"Swimming Toward the Ocean" by Carole L. Glickfeld, "Matters of State: A Political Excursion," by Philip Hamburger, and "Apostles of Disunion" by Charles B. Dew. 

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Swimming in New York

Yiddish expressions, a 1950s-style sexual awakening, New York City and a family of new Americans: "Swimming Toward the Ocean" by Carole L. Glickfeld (Knopf, $24) revisits Brighton Beach in the baby-boomer years to unfold a feminist, darkly funny and original story.

Chenia Arnow is about to have a third baby and struggles with a husband who isn't doing her any favors. If he had been more careful, she wouldn't be pregnant at age 45. Since they can't afford another child, they decide to abort the baby. Regardless of her na‹ve attempts to do so, she ends up giving birth. So far, it's a housewife's lament.

But the story jumps the tracks when the baby is born, a few months after Chenia's first encounter with a tall, diplomatic stranger she refers to as Peter the Wolf. Devorah, as the unwanted child is named, is the book's narrator and witness to the conversations with the man as her mother pushes her stroller along the boardwalk.

Chenia never went to college and her English is poor. But the mysterious stranger, manager of a local store, tells her of different worlds. She goes to the Cloisters museum and revels in the beauty of the icons from a Christian past. She begins to give up her superstitious ways and is eventually tempted to break her side of the marriage pact. Her daughter, while seeming oblivious in her stroller, is listening and learning, and in this book she tells the story.

Sharp-tongued Chenia's hilarious comments in broken English or fluent Yiddish make it worthwhile to read of heartbreak, brushes with death and a bittersweet attachment to the American dream.

As they sit on a hill overlooking New Jersey and the George Washington Bridge, Chenia teaches Devorah a new Yiddish phrase to explain why the river isn't as interesting or beautiful as the ocean: "Mit shnaiken men nit makhn gomolkes" - "From cheesecake you can't make snow." But then you have to start somewhere. — Ann Bayliss

Yesterday's Crusades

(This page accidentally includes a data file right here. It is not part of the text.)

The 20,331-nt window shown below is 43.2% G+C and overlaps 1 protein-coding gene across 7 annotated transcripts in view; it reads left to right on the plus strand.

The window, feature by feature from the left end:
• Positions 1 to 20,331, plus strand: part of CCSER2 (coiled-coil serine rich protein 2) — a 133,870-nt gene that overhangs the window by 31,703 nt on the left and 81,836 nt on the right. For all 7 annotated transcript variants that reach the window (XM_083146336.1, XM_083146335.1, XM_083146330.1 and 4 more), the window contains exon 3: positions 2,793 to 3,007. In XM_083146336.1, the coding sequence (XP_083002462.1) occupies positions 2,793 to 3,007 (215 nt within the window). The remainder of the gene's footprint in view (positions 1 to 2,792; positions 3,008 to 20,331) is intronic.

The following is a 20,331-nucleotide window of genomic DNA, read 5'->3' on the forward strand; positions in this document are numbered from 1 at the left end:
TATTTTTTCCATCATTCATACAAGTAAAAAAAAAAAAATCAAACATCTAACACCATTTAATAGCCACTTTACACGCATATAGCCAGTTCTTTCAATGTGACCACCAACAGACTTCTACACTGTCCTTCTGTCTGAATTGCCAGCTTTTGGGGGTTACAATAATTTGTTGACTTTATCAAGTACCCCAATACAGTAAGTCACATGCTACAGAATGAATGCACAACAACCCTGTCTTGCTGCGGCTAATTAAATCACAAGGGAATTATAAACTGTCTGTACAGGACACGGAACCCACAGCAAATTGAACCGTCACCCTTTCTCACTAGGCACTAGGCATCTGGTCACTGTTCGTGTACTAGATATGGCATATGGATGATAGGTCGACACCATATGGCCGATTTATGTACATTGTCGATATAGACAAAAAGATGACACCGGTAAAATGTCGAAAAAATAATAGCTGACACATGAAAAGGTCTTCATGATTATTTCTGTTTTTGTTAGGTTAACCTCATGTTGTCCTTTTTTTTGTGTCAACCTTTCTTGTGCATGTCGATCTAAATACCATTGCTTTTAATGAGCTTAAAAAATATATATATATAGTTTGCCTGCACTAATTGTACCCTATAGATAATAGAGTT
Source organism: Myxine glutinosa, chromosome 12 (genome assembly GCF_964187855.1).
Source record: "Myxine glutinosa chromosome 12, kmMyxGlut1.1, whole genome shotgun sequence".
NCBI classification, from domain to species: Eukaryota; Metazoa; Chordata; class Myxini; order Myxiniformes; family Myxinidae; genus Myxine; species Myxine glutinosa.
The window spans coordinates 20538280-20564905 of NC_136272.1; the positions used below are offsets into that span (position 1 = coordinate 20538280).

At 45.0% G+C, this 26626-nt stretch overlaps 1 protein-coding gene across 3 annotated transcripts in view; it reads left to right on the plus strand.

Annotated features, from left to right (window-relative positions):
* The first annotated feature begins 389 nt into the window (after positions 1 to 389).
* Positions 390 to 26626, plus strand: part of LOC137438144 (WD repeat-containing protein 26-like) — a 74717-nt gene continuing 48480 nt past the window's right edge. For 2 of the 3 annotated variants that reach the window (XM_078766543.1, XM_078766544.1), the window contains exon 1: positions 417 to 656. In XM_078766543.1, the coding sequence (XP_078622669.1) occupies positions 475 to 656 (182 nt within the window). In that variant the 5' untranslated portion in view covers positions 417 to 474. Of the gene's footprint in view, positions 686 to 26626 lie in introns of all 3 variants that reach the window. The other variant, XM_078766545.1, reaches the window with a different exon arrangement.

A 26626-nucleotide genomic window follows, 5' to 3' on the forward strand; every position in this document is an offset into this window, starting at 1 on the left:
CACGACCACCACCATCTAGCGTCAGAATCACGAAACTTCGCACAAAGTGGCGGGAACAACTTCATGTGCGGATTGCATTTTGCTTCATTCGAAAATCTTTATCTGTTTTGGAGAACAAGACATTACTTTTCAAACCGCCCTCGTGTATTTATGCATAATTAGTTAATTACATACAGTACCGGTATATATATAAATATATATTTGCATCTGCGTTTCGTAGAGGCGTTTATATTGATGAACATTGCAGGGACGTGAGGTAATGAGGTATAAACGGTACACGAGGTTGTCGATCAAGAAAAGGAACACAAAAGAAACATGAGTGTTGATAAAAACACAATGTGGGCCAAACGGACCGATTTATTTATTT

Admonished by Harold Ross, editor of The New Yorker: "Never go cosmic on me, Hamburger," Philip Hamburger lets his scenic and political sketches flow cool as a mountain stream in "Matters of State: A Political Excursion," (Counterpoint, $24). The subjects of the 26 essays include three New York mayors of various color and stripe, a United Nations general secretary, nine presidential Inaugurations, Tom Dewey's heartbreaking defeat, Dean Acheson's mustache, and a redhead's comment after hearing FDR's "Noting to fear but fear itself…" speech:

"I think we'll live."

As echoes of our disputed election die away, there's balm in reading irreverent details of yesterday's crusades. A lady wearing "a high-rise birdhouse of a hat," clutching a plastic wine glass bearing the White House crest; "Mr. Billy Graham was masked in a high bronze-tone makeup that gave him the appearance of a traveling Cherokee performer." And Maya Angelou's last line at the Clinton bash:

Very simply
With hope —
Good Morning

With the wit comes pride of country, a small flick of the flag. Mayor O'Dwyer talking in the night: "So it all adds up to this — you want to give the kids a chance to grow in their own way, in a democratic world, to make their own choices, to live out their lives with regimentation, and to transmit that heritage to their kids." — John McClenahan


The University Press of Virginia has published "Apostles of Disunion: Southern Secession Commissioners and the Causes of the Civil War" ($22.95). Written by Charles B. Dew, respected historian and professor in the social sciences at Williams College, this is an account of the commissioners sent out by the states of the Deep South to persuade other states to secede. For history buffs or for those of us who were brought up on the idea that the South seceded in defense of "States Rights" and not slavery, this is an important book. A quote from one the commissioners from Virginia:

"What was the reason that induced Georgia to take the step of secession? This reason may be summed up in a single proposition. It was a conviction, a deep conviction on the part of Georgia, that a separation from the North was the only thing that could prevent the abolition of her slavery." — Rozanne Epps

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